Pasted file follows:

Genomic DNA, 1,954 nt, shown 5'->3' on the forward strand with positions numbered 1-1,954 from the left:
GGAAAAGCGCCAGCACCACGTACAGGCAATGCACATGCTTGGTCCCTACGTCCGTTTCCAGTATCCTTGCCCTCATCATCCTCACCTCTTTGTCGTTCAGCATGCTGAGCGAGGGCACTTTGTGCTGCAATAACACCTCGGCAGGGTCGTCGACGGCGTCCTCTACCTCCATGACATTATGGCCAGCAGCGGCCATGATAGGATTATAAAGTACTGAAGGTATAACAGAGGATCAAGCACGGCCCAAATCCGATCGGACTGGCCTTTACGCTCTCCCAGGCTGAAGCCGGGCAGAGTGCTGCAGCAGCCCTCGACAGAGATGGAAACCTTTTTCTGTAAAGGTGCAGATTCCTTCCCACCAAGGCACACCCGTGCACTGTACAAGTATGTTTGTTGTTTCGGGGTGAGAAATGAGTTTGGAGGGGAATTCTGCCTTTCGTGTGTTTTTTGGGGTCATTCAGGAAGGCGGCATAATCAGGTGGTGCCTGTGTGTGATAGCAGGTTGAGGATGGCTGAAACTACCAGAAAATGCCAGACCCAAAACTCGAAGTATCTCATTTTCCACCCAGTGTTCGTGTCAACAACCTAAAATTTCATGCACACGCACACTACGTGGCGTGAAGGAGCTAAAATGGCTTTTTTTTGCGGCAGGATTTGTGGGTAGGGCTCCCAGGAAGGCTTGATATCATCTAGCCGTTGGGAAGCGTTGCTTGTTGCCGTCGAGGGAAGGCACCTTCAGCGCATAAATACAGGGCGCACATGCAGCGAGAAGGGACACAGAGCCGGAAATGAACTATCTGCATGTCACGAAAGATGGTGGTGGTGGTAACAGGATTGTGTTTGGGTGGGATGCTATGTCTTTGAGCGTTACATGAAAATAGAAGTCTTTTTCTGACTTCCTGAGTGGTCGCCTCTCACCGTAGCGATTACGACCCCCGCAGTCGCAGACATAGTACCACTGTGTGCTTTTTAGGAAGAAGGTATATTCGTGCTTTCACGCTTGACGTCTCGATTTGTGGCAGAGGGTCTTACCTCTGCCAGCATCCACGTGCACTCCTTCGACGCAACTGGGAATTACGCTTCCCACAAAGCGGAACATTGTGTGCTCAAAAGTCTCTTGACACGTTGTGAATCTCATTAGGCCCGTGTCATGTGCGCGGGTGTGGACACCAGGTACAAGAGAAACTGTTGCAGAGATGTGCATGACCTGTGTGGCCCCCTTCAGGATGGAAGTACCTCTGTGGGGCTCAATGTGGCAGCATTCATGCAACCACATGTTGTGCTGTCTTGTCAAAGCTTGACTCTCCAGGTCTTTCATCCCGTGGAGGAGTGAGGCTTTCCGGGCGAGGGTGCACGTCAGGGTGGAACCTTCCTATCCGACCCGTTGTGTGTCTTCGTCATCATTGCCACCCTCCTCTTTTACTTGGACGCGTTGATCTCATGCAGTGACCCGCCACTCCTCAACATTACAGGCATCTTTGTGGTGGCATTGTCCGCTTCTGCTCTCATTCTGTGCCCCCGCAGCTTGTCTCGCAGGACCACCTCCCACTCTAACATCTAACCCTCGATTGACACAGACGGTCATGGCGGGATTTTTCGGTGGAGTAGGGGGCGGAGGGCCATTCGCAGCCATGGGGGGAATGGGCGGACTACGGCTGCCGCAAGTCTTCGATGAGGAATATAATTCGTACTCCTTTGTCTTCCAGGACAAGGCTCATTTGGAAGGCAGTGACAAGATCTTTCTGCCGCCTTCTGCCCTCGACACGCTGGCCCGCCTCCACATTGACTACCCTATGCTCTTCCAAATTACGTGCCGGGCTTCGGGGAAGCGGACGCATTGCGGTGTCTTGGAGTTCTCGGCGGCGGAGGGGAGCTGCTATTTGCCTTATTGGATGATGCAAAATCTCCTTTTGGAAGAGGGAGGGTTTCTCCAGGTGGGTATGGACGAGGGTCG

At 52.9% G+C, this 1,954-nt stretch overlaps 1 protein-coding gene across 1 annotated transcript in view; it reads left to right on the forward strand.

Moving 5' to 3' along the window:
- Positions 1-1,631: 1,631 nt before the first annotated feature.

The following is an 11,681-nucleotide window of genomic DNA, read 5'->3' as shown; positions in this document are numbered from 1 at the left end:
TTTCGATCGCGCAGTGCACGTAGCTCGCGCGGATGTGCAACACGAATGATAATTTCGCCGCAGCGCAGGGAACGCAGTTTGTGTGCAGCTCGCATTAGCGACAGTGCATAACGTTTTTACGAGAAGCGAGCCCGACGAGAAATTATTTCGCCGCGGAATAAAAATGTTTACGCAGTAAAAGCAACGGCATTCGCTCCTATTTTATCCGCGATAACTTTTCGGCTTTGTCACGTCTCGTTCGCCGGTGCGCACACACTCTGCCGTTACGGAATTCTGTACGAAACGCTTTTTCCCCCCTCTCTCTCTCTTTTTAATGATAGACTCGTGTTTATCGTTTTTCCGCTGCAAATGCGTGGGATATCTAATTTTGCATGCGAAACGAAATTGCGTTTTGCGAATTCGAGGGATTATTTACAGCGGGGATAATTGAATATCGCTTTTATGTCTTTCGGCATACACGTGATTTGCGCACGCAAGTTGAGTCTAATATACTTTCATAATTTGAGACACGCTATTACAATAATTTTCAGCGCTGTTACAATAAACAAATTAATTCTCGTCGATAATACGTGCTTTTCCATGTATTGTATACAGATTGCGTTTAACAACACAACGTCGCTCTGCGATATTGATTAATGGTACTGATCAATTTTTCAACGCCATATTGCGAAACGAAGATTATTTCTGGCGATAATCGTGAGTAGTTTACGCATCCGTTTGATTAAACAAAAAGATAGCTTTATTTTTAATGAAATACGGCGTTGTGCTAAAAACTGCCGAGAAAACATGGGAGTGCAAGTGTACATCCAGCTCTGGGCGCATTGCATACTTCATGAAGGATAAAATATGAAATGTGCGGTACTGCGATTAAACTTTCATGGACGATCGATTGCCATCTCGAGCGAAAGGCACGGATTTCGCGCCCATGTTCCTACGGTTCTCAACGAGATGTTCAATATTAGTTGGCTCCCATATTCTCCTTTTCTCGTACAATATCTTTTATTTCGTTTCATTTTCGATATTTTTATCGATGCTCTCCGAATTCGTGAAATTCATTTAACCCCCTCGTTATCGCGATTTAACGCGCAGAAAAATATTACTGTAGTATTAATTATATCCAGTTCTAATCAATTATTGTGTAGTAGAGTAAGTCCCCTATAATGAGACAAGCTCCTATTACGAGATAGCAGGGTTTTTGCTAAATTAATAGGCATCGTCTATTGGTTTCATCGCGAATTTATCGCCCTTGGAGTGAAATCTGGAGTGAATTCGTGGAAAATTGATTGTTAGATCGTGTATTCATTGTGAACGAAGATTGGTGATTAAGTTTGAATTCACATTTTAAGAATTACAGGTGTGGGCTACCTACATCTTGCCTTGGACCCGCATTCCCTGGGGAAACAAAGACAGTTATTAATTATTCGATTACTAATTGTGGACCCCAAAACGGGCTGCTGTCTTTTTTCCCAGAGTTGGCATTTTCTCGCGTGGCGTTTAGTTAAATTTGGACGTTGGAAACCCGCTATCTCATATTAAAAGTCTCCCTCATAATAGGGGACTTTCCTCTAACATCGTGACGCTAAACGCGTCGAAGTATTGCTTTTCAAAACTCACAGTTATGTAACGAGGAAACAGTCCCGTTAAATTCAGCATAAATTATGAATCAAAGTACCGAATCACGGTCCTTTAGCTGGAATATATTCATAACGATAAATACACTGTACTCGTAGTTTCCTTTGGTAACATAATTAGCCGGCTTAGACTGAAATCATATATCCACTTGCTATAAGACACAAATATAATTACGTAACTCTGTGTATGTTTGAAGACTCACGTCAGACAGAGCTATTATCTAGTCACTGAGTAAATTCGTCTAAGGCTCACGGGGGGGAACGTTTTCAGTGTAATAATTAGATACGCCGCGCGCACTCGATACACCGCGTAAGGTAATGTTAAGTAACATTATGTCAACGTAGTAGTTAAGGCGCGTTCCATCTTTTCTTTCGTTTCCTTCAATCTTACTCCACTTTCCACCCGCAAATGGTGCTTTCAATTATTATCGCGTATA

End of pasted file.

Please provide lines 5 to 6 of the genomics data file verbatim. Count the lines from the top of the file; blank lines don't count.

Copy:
- Positions 1-1,631: 1,631 nt before the first annotated feature.

The following is an 11,681-nucleotide window of genomic DNA, read 5'->3' as shown; positions in this document are numbered from 1 at the left end: